10 Greatest Movies Of The Past 30 years

Earlier this week, Sight & Sound released their once-a-decade list of the ‘Greatest Movies Of All Time’. After 60 years of reigning supreme, Orson Welles’ Citizen Kane was ousted from the top spot, with Alfred Hitchcock’s Vertigo replacing it as the MacDaddy, the Grand Poobah, the crème de la crème of cinematic achievement.

Switching off the part of the brain that screams “I like Psycho more” or “Seven Samurai wuz robbed” the list is not about personal preference but rather a collection picked by 846 professional critics who had been instructed to choose with the following criteria in mind; which films are the “most important to film history”, which represent “the aesthetic pinnacles of achievement” and which “have had the biggest impact on your own view of cinema.” With that in mind, the list, which I’ve included below, is a pretty bang up job.

1. Vertigo (Hitchcock, 1958)
2. Citizen Kane (Welles, 1941)
3. Tokyo Story (Ozu, 1953)
4. La Règle du jeu (Renoir, 1939)
5. Sunrise: A Song for Two Humans (Murnau, 1927)
6. 2001: A Space Odyssey (Kubrick, 1968)
7. The Searchers (Ford, 1956)
8. Man With a Movie Camera (Dziga Vertov, 1929)
9. The Passion of Joan of Arc (Dreyer, 1927)
10. 8 ½ (Fellini, 1963)

But – and there’s always a pretty big but when any sample of opinion is taken proclaiming to anoint something ‘The Greatest’ – one thing about the fifty films listed was particularly striking; namely the dates affixed to the sides of the chosen. In the top 10 the most recent picture was 2001: A Space Odyssey. Stanley Kubrick’s Sci-Fi opus turns 44 this year. In the fifty, only two of the films picked were made since the year 2000, three were from the 90s and just one single, solitary pick from the 80s. Surely a few more films from the past three decades deserve a spot? Here’s a few suggestions based on the poll criteria.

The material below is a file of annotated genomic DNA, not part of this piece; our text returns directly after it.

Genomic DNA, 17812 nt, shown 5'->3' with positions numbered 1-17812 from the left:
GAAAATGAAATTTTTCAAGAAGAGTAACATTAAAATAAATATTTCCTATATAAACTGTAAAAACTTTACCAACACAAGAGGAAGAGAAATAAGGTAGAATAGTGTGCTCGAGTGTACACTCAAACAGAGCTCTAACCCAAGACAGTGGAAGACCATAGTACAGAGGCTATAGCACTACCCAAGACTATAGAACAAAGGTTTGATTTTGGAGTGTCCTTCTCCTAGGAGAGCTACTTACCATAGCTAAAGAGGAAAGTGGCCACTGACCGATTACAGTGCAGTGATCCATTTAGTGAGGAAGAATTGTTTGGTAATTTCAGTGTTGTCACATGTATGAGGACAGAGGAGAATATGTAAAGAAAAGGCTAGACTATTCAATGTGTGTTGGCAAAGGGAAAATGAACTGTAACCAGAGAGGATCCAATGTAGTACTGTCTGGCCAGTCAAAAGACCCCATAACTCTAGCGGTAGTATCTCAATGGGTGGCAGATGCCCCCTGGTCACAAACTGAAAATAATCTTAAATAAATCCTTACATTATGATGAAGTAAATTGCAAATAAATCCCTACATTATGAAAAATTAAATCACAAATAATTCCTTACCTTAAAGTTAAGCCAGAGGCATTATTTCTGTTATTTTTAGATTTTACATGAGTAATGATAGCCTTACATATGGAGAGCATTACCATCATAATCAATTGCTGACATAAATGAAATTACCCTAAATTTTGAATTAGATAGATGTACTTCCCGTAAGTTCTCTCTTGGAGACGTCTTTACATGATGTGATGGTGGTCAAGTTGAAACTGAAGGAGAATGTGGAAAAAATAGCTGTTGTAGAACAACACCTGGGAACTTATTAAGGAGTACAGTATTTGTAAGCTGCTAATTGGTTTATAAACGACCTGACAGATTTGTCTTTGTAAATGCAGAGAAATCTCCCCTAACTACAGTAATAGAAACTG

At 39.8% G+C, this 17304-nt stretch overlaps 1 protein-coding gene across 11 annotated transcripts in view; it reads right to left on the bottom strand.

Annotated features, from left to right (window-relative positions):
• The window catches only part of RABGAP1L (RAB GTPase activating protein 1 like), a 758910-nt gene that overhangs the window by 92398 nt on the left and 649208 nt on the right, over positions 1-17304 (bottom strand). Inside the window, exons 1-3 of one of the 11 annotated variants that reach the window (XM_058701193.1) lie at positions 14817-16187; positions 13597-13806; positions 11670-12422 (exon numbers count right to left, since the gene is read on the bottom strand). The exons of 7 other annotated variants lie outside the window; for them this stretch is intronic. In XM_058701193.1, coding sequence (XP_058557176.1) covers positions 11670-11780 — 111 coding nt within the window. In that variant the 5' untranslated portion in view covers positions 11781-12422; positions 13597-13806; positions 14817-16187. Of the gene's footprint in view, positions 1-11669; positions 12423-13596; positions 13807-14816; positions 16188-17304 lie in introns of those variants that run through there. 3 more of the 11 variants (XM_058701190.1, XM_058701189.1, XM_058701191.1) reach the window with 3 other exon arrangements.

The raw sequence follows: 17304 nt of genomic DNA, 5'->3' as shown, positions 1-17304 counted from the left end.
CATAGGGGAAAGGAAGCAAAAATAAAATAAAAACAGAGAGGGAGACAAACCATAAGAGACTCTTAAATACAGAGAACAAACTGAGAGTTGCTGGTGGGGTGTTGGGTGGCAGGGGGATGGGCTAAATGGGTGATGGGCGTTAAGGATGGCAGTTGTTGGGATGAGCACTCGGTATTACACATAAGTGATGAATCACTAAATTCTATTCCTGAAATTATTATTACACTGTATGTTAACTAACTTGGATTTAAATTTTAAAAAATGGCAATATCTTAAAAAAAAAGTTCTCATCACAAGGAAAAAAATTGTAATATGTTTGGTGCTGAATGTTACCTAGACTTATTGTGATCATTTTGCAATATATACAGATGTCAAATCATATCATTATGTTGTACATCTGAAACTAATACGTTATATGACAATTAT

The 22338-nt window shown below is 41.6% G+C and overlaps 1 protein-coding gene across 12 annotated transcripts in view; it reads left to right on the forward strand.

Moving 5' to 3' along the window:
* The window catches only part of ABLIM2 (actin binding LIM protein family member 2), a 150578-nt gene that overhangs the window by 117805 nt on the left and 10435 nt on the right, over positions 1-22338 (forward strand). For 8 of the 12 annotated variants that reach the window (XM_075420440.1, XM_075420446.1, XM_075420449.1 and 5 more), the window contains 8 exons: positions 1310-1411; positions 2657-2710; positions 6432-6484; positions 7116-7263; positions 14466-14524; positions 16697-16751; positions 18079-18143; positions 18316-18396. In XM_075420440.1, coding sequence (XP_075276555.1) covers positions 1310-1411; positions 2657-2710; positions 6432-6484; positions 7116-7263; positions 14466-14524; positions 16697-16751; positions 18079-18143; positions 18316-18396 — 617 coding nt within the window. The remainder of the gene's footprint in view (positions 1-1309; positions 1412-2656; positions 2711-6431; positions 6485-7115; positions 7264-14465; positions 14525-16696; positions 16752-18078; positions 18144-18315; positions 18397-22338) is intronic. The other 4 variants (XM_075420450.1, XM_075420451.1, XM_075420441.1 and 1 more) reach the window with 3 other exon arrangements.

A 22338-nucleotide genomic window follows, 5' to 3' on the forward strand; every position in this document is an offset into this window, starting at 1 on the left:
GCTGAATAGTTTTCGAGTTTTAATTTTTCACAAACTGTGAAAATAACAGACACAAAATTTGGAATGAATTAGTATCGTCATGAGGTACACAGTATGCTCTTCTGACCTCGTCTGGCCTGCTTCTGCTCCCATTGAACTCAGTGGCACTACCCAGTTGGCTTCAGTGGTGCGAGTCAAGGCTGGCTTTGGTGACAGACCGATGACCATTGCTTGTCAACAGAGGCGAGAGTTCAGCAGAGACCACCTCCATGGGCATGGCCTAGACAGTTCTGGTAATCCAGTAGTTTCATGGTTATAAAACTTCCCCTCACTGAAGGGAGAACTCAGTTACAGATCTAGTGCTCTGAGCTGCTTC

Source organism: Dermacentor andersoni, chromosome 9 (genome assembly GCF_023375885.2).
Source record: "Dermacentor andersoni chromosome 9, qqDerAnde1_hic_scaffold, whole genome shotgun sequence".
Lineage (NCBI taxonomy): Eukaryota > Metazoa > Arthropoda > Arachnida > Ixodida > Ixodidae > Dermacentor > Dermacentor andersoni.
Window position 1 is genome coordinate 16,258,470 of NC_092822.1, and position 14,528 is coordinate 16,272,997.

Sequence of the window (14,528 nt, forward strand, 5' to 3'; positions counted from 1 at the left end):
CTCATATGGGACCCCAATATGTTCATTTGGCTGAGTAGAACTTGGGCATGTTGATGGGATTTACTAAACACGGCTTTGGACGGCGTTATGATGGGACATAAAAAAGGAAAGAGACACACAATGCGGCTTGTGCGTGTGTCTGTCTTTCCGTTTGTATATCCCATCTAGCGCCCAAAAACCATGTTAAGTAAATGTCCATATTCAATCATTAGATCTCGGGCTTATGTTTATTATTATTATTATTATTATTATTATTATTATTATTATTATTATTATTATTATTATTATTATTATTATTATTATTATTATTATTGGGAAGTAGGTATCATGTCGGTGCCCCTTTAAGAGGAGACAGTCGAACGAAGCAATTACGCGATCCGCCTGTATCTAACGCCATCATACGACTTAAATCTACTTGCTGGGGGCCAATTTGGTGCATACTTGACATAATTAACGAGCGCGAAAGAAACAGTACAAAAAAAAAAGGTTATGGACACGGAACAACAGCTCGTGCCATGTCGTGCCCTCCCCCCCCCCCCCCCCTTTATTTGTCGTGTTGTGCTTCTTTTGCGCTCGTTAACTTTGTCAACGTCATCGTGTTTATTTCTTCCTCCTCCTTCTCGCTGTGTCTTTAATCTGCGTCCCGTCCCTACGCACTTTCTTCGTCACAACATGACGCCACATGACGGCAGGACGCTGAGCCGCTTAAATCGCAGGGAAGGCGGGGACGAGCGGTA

Back To The Future (1985)
“Ugh! Philistine out with you! How dare you sully our list with such low-brow nonsense? Did we not adequately explain that this is not about popularity?” Allow me to retort, butthead. You proposed inclusion for any film that had an impact on “your view of cinema” and the torch carriers of modern day film criticism (the ones that love both Bresson and Besson) were inspired to seek out and explore disparate avenues of cinema solely because of a childhood introduction to Robert Zemeckis’ time travel classic. And it has some cracking Oedipal issues and questions about the nature of existence to get all “essayist” on. So make like a tree, and add it to the list.

Withnail And I (1987)
Aside from the disputes arising from the chronology of the list there was also a distinct lack of the British end being held up, with The Third Man placing highest at a hugely disappointing 73. No Powell and Pressburger, no Ken Loach, no Shane Meadows. Now it might be hard to proclaim the story of two eternally pissed Thespians as the “pinnacle of achievement” when it comes to aesthetics – although the film does have a deliciously grubby quality to its look – in terms of “impact on a view of cinema” Bruce Robinson’s tragic comedy can lay claim to a host of ardent enthusiasts that picked up a camera and became filmmakers simply because they stumbled across this films charms. Expect it to keep growing in stature over the years. Like, perhaps, a fine wine.

Cinema Paradiso (1988)

Is Cinema Paradiso simply too entertaining to hold a high ranking in the S&S list? Like Chinatown and Casablanca (both offensively omitted from the fiddy), Giuseppe Tornatore’s ode to cinema is more concerned with emotion than pontification. But seeing as how film history is one of the criteria required, a film that expresses the joy and sorrow of the medium as well as Cinema Paradiso does surely deserves a little more love of its own. Especially when you consider the film is clearly as devoted to the subject matter as those compiling the list.

Unforgiven (1992)

While the majority of cinephiles were happy enough with the crux of the Top Ten one new entry, John Ford’s The Searchers, ruffled a few feathers. The love it/hate it Western may contain images as iconic as John Wayne’s drawl but the jury is still out on how God-damn cold it is. So how about the inclusion of the another famous horseman, Mr. Clint Eastwood, and his revisionist take on the Old West. With a hat trick of the finest American actors (Gene Hackman, Morgan Freeman and Clint himself) to have ever heard the call of “Action” giving some of their finest performances this is the medium at it’s contemporary best. Nodding to the past while simultaneously laying the ground for the future.